I’ve Been Summoned to Jury Duty. What Next?

What thoughts come to your mind when you encounter the phrase “jury duty”? For many individuals, “jury duty” evokes a sense of civic responsibility. According to a 2017 survey conducted by the Pew Research Center, approximately two-thirds of American adults hold the belief that participating in jury duty is integral to embodying the role of a responsible citizen.

For some individuals, the expression “jury duty” conveys the possibility of experiencing the thrill and intrigue of a captivating trial, reminiscent of those often depicted on television. Meanwhile, for those with a more humorous perspective, the phrase “jury duty” might evoke recollections of the 1995 film titled “Jury Duty,” featuring Pauly Shore.

No matter what gets called to mind, it’s likely that the thought is not based on actual jury experience.

As indicated by the referenced Pew Research survey, approximately 15% of American adults receive a jury summons annually. Among this group, a mere 5% proceed to participate in a jury trial. Extending these figures, it can be inferred that around 0.75% of the adult population ends up serving on a jury.  If you happen to receive a jury summons, here are a few straightforward steps to follow:

  1. Determine the nature of the request. Is the summons pertaining to federal or state court? Is it for petit jury duty or grand jury duty? Based on your answers to these queries, the duration and location of your service will vary.
  2. Respond to the summons. When you receive a jury summons, the most undesirable course of action is to disregard it. Neglecting jury duty can lead to civil or criminal sanctions. Additionally, evading service doesn’t exempt you from your obligation; it simply transfers you to a future service roster. Consistently evading jury duty can result in even more severe consequences from the court. Naturally, if you genuinely possess a valid justification for being unavailable at the designated time, each summoned juror has the option to defer service once without repercussions by contacting the court at least one week prior to the scheduled date.
  3. Inform your employer. You don’t need to be concerned about any work-related consequences while serving on a jury. It’s against the law for your employer to take any adverse actions such as firing you, making you use your vacation, personal, or sick days, implementing scheduling changes that are meant to penalize you, or requiring you to make up for the time spent on jury duty. While it’s not obligatory, it’s suggested that employers consider fully compensating employees who are serving on jury duty. At the very least, the employer is required to cover the jury fee, which amounts to $40 per day for up to three days of jury service.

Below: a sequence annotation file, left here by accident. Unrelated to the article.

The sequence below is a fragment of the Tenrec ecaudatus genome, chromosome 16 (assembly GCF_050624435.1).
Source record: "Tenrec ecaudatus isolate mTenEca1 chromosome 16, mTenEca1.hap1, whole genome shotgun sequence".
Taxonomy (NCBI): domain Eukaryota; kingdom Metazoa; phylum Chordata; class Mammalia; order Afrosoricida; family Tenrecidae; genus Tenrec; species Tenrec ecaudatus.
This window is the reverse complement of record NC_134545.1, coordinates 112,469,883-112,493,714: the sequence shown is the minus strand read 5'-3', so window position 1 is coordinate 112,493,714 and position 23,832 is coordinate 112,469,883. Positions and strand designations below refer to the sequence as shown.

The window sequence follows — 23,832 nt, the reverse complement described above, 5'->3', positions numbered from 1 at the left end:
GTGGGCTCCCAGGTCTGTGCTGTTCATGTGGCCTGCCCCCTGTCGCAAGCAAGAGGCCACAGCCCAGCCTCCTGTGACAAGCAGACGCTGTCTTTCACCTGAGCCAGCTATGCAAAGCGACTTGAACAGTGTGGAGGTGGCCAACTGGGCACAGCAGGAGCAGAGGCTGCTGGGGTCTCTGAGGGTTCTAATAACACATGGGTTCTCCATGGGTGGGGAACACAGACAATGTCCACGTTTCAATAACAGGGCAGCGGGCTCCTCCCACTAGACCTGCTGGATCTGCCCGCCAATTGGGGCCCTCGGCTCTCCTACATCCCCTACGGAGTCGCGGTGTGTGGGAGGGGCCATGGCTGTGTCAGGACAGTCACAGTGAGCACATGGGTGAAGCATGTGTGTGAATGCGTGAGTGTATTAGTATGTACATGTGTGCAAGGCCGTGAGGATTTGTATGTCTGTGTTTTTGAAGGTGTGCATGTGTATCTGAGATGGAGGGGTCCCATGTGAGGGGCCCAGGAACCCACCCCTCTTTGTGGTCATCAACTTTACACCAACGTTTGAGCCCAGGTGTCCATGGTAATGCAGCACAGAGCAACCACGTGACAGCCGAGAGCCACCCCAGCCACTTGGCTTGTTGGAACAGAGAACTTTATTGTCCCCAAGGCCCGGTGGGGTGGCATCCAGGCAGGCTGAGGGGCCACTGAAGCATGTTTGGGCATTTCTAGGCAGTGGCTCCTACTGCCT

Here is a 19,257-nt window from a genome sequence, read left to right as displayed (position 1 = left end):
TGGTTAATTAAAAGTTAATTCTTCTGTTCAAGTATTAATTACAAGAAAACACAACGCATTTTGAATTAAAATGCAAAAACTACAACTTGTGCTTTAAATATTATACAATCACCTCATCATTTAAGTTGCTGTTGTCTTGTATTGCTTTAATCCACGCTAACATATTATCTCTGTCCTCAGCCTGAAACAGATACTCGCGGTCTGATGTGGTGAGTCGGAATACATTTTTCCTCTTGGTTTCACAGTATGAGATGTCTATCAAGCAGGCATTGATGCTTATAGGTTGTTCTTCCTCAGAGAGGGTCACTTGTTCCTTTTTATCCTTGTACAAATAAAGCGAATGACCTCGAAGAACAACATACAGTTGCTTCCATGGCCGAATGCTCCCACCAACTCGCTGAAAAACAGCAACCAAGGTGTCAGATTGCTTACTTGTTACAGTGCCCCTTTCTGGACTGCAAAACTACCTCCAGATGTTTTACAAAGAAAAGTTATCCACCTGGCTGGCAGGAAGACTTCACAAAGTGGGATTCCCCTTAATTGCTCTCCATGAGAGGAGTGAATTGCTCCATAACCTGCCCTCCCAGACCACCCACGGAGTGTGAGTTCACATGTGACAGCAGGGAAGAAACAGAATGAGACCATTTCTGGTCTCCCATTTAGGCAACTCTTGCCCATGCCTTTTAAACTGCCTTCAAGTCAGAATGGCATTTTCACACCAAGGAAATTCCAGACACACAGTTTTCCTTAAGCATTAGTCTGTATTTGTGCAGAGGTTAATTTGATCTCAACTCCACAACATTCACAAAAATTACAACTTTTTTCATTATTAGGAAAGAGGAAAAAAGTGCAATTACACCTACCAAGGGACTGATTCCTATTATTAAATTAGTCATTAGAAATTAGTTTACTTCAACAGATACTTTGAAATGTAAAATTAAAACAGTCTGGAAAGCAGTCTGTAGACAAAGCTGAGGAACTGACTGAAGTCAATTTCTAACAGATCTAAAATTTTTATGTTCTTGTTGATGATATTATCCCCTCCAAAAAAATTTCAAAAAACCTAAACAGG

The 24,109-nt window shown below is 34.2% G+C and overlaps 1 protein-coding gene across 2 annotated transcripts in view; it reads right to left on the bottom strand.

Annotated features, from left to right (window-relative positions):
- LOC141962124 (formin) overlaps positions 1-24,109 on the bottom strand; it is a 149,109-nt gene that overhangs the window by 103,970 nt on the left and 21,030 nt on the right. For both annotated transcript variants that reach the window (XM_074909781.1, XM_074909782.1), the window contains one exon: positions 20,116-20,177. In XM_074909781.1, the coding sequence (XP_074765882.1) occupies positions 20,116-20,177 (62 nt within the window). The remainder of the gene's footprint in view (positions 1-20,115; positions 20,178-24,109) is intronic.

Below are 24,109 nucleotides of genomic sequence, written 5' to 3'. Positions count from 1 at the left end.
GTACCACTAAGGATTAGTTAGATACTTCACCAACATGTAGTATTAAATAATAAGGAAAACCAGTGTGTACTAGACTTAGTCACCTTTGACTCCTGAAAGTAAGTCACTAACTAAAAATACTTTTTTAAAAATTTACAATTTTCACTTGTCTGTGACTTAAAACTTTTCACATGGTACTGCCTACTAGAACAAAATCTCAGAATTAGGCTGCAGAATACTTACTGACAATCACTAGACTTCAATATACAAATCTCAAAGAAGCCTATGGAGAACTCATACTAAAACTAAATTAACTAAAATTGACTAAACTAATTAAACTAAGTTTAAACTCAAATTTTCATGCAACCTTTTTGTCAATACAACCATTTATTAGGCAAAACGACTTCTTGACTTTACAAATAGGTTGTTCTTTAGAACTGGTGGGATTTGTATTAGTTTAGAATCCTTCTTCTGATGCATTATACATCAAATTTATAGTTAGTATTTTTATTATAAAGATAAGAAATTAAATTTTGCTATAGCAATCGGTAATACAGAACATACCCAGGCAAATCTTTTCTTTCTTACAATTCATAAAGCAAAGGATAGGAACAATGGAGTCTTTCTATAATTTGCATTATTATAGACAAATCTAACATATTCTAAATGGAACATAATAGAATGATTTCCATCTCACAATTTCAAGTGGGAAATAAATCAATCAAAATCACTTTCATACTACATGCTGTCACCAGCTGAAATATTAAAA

4. Show Up. While certain states provide exemptions for active military personnel or civic servants like firefighters, in the state of New York, there are no automatic exclusions or justifications for avoiding jury duty; all eligible individuals are expected to participate. Eligible individuals need to satisfy the following criteria: (1) possess U.S. citizenship, (2) be a minimum of 18 years old, (3) reside in the county of the summons, (4) have the ability to communicate in English, and (5) have no history of felony convictions. Hence, if you meet these qualifications, failure to attend could result in penalties.
  5. Monitor weather conditions. Weather-related emergencies, especially during winter, can impact proceedings. Updates about court closures might also be conveyed through automated phone calls and text messaging systems, such as Juror Calling.
  6. Practice honesty. Even if you attend jury duty, it’s improbable that you’ll be selected to participate in a trial jury. The jury selection procedure, referred to as voir dire, aims to identify jurors who hold any form of bias, whether it’s implicit or explicit, that could result in an unjust trial.
  7. Be Prepared. The courts offers a juror handbook that offers a comprehensive outline of the case’s stages and what jurors can anticipate. Reviewing this guide in advance can help alleviate some of the possible anxiety tied to serving on a jury.
  8. Maintain an unbiased perspective. If you become part of the jury, it’s crucial to attentively follow the proceedings and evaluate the evidence with integrity. Avoid allowing preconceived notions or existing evidence to influence your judgment. The misconception that jurors must be entirely uninformed about case details to serve on a jury is not accurate. Given today’s information accessibility, courts now emphasize the importance of having an open mindset. Nevertheless, jurors are prohibited from conducting external research and should rely on the judge’s guidance. Any misconduct is subject to contempt of court consequences.
  9. Request documentation of your service. Once the trial concludes, inquire about obtaining a proof of service document. This will serve as evidence that you fulfilled your jury duty obligation, which you can present to any doubting employer. Additionally, a proof of service form can be beneficial if you’re summoned again prior to your expected service duration. Generally, individuals who participate in federal or state court jury duty are usually exempt from serving again immediately.

 

Certainly, the intricacies of the crucial role of jury service extend beyond what a basic blog post can cover. If you require more information, you can refer to state-provided guides through a quick online search. This concise introduction should ideally offer assistance when you’re called upon to fulfill your Constitutional responsibility in the future.

Original article- I’ve Been Summoned for Jury Duty. Now What? | Mackenzie Hughes LLP

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